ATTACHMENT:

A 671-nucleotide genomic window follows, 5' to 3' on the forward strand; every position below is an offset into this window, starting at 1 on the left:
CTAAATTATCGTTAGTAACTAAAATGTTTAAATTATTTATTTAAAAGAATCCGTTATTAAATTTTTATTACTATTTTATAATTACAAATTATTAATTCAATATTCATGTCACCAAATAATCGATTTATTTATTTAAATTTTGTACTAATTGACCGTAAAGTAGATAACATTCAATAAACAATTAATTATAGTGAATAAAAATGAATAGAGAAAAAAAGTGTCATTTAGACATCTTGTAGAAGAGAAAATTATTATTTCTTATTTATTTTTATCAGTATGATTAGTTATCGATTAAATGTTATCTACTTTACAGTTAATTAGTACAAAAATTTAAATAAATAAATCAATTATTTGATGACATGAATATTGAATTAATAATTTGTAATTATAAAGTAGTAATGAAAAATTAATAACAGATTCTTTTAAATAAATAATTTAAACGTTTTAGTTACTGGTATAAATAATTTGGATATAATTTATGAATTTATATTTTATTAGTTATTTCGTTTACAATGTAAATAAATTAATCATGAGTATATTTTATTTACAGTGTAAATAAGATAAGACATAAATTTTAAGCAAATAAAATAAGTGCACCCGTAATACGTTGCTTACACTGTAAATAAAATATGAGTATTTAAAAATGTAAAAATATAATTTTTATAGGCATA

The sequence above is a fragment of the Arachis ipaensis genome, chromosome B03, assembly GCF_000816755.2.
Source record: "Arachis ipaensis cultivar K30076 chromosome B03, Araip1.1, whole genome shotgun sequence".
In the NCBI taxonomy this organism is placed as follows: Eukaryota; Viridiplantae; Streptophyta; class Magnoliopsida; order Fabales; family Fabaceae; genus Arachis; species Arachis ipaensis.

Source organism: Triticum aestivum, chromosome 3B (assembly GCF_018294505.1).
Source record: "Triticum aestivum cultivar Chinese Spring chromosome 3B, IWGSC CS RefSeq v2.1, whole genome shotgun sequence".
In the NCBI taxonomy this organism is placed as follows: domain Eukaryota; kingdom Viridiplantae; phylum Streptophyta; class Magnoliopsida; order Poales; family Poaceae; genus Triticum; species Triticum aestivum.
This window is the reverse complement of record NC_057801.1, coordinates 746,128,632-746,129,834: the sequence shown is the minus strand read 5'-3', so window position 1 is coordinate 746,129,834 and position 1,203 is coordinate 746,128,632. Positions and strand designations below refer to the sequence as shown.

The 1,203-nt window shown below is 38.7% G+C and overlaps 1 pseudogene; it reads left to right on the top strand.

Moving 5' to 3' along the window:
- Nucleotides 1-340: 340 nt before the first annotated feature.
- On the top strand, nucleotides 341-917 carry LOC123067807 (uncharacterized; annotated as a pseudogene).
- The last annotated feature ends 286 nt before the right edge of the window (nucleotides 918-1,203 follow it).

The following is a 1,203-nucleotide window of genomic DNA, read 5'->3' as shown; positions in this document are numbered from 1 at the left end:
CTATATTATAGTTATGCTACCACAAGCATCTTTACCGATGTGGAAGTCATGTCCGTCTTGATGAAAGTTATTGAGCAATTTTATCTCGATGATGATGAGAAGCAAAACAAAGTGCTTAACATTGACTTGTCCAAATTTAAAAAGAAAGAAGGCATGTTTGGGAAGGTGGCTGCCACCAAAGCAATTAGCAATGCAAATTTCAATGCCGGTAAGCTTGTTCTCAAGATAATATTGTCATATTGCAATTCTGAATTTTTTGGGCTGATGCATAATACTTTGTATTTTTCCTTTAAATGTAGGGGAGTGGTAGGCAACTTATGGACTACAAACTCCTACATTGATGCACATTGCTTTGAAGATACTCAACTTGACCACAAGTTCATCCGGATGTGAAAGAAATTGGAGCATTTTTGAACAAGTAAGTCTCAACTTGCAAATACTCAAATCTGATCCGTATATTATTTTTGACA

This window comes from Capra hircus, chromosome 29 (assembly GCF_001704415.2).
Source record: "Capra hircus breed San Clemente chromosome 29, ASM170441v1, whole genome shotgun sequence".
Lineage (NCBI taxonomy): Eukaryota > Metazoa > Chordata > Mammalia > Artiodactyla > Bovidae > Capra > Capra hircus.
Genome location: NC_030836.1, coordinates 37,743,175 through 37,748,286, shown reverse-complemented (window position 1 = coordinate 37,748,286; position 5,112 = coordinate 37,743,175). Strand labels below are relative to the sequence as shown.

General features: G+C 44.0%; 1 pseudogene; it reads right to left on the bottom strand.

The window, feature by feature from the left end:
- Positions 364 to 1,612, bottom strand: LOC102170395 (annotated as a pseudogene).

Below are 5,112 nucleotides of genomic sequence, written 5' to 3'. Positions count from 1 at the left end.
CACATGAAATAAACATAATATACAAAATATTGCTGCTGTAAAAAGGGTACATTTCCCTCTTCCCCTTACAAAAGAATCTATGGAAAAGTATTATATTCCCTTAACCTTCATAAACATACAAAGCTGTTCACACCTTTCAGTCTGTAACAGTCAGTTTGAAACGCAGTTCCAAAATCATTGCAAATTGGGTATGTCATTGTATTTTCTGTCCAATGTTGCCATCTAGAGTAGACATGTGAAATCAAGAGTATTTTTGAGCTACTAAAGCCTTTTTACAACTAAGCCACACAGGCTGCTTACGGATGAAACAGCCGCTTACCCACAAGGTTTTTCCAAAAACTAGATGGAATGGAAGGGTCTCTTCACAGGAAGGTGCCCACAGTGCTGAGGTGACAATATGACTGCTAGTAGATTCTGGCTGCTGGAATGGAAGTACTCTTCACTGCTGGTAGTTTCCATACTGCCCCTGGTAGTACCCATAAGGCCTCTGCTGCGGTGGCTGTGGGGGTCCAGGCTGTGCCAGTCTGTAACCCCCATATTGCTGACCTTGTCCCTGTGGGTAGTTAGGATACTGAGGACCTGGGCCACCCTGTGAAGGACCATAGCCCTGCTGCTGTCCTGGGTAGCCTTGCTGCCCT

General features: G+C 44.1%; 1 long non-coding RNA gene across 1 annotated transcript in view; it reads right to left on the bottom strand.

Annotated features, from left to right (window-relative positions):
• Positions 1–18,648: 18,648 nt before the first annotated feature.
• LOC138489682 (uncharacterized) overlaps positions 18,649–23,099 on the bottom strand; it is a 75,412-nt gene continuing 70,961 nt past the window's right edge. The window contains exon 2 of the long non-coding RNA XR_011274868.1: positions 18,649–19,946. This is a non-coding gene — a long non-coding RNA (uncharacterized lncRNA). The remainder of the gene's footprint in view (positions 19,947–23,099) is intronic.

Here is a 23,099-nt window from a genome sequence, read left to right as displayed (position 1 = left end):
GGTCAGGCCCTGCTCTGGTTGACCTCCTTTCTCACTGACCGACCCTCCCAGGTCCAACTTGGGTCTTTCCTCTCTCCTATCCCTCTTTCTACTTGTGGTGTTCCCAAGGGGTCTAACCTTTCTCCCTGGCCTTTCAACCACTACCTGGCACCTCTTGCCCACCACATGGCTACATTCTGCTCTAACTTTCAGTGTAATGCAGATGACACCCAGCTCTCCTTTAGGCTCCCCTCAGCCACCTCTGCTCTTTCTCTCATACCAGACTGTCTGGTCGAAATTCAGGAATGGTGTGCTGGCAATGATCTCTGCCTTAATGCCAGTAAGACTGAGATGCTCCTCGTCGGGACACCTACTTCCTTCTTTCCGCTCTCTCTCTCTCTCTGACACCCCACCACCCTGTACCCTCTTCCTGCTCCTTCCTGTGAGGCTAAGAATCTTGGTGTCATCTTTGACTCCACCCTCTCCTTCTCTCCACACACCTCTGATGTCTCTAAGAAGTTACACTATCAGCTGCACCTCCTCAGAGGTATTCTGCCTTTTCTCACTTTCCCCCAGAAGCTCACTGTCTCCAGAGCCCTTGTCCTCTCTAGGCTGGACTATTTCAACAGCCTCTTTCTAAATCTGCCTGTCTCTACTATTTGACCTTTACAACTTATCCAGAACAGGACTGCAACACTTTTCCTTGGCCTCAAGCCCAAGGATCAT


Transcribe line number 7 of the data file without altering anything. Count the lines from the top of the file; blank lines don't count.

Source record: "Triticum aestivum cultivar Chinese Spring chromosome 3B, IWGSC CS RefSeq v2.1, whole genome shotgun sequence".